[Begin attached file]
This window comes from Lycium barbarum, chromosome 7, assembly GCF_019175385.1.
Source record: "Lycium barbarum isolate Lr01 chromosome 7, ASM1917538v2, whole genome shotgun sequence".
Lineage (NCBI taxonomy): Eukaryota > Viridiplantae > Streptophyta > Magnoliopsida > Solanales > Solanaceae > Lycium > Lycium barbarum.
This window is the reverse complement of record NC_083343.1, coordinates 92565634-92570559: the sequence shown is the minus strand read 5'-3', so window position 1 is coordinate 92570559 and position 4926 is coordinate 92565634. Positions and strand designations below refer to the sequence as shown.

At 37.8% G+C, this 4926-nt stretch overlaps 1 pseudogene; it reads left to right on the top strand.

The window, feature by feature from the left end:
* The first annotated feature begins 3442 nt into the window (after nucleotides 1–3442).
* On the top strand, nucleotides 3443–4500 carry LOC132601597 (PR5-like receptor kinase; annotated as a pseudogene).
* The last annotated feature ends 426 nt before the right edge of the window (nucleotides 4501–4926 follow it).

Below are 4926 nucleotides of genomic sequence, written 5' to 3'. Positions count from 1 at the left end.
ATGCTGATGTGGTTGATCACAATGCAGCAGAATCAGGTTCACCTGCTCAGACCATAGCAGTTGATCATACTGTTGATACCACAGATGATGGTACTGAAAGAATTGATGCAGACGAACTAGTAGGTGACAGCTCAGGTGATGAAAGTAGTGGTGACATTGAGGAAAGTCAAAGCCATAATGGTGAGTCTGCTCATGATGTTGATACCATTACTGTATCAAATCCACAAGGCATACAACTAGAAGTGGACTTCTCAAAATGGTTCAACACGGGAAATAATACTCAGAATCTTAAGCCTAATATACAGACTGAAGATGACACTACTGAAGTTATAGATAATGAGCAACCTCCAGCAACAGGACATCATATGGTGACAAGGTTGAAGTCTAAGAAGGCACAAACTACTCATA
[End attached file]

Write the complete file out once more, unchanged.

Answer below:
This window comes from Lycium barbarum, chromosome 7, assembly GCF_019175385.1.
Source record: "Lycium barbarum isolate Lr01 chromosome 7, ASM1917538v2, whole genome shotgun sequence".
Lineage (NCBI taxonomy): Eukaryota > Viridiplantae > Streptophyta > Magnoliopsida > Solanales > Solanaceae > Lycium > Lycium barbarum.
This window is the reverse complement of record NC_083343.1, coordinates 92565634-92570559: the sequence shown is the minus strand read 5'-3', so window position 1 is coordinate 92570559 and position 4926 is coordinate 92565634. Positions and strand designations below refer to the sequence as shown.

At 37.8% G+C, this 4926-nt stretch overlaps 1 pseudogene; it reads left to right on the top strand.

The window, feature by feature from the left end:
* The first annotated feature begins 3442 nt into the window (after nucleotides 1–3442).
* On the top strand, nucleotides 3443–4500 carry LOC132601597 (PR5-like receptor kinase; annotated as a pseudogene).
* The last annotated feature ends 426 nt before the right edge of the window (nucleotides 4501–4926 follow it).

Below are 4926 nucleotides of genomic sequence, written 5' to 3'. Positions count from 1 at the left end.
ATGCTGATGTGGTTGATCACAATGCAGCAGAATCAGGTTCACCTGCTCAGACCATAGCAGTTGATCATACTGTTGATACCACAGATGATGGTACTGAAAGAATTGATGCAGACGAACTAGTAGGTGACAGCTCAGGTGATGAAAGTAGTGGTGACATTGAGGAAAGTCAAAGCCATAATGGTGAGTCTGCTCATGATGTTGATACCATTACTGTATCAAATCCACAAGGCATACAACTAGAAGTGGACTTCTCAAAATGGTTCAACACGGGAAATAATACTCAGAATCTTAAGCCTAATATACAGACTGAAGATGACACTACTGAAGTTATAGATAATGAGCAACCTCCAGCAACAGGACATCATATGGTGACAAGGTTGAAGTCTAAGAAGGCACAAACTACTCATA